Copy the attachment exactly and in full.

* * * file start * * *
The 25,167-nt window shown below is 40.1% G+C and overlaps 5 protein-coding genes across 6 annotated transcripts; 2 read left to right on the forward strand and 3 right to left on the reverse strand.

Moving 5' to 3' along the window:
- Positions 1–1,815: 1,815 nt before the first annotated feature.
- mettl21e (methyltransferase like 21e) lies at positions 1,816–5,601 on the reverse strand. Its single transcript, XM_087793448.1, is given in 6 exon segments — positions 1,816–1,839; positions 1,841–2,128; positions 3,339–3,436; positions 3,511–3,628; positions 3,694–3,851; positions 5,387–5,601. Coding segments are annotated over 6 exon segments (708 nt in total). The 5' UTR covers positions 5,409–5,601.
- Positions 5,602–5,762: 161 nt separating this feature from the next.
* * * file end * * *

The 25,167-nt window shown below is 40.1% G+C and overlaps 5 protein-coding genes across 6 annotated transcripts; 2 read left to right on the forward strand and 3 right to left on the reverse strand.

Moving 5' to 3' along the window:
- Positions 1–1,815: 1,815 nt before the first annotated feature.
- mettl21e (methyltransferase like 21e) lies at positions 1,816–5,601 on the reverse strand. Its single transcript, XM_087793448.1, is given in 6 exon segments — positions 1,816–1,839; positions 1,841–2,128; positions 3,339–3,436; positions 3,511–3,628; positions 3,694–3,851; positions 5,387–5,601. Coding segments are annotated over 6 exon segments (708 nt in total). The 5' UTR covers positions 5,409–5,601.
- Positions 5,602–5,762: 161 nt separating this feature from the next.